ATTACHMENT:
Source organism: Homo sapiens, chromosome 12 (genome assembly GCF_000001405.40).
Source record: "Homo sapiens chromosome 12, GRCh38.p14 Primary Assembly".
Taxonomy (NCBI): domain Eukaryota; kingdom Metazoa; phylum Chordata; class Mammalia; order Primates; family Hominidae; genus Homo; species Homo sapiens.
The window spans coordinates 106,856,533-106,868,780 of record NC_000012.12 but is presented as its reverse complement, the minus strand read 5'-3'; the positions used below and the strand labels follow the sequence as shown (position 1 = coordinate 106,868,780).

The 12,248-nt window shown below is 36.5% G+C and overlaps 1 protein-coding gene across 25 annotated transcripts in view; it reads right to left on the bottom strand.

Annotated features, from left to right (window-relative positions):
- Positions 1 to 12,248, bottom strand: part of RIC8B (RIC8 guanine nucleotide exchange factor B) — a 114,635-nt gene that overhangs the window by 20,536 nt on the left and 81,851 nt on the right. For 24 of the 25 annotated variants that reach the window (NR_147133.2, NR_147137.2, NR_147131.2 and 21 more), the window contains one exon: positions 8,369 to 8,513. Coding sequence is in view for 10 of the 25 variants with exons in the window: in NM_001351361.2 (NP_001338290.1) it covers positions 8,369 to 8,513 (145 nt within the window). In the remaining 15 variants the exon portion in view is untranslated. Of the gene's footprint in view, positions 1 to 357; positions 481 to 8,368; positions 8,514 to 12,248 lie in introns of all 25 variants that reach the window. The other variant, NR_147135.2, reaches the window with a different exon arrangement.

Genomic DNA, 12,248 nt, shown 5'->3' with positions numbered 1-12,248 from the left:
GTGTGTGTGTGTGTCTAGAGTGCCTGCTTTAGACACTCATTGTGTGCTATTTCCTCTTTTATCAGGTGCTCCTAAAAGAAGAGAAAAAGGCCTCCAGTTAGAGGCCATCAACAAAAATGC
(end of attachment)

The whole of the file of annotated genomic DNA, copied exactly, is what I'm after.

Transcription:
Source organism: Homo sapiens, chromosome 12 (genome assembly GCF_000001405.40).
Source record: "Homo sapiens chromosome 12, GRCh38.p14 Primary Assembly".
Taxonomy (NCBI): domain Eukaryota; kingdom Metazoa; phylum Chordata; class Mammalia; order Primates; family Hominidae; genus Homo; species Homo sapiens.
The window spans coordinates 106,856,533-106,868,780 of record NC_000012.12 but is presented as its reverse complement, the minus strand read 5'-3'; the positions used below and the strand labels follow the sequence as shown (position 1 = coordinate 106,868,780).

The 12,248-nt window shown below is 36.5% G+C and overlaps 1 protein-coding gene across 25 annotated transcripts in view; it reads right to left on the bottom strand.

Annotated features, from left to right (window-relative positions):
- Positions 1 to 12,248, bottom strand: part of RIC8B (RIC8 guanine nucleotide exchange factor B) — a 114,635-nt gene that overhangs the window by 20,536 nt on the left and 81,851 nt on the right. For 24 of the 25 annotated variants that reach the window (NR_147133.2, NR_147137.2, NR_147131.2 and 21 more), the window contains one exon: positions 8,369 to 8,513. Coding sequence is in view for 10 of the 25 variants with exons in the window: in NM_001351361.2 (NP_001338290.1) it covers positions 8,369 to 8,513 (145 nt within the window). In the remaining 15 variants the exon portion in view is untranslated. Of the gene's footprint in view, positions 1 to 357; positions 481 to 8,368; positions 8,514 to 12,248 lie in introns of all 25 variants that reach the window. The other variant, NR_147135.2, reaches the window with a different exon arrangement.

Genomic DNA, 12,248 nt, shown 5'->3' with positions numbered 1-12,248 from the left:
GTGTGTGTGTGTGTCTAGAGTGCCTGCTTTAGACACTCATTGTGTGCTATTTCCTCTTTTATCAGGTGCTCCTAAAAGAAGAGAAAAAGGCCTCCAGTTAGAGGCCATCAACAAAAATGC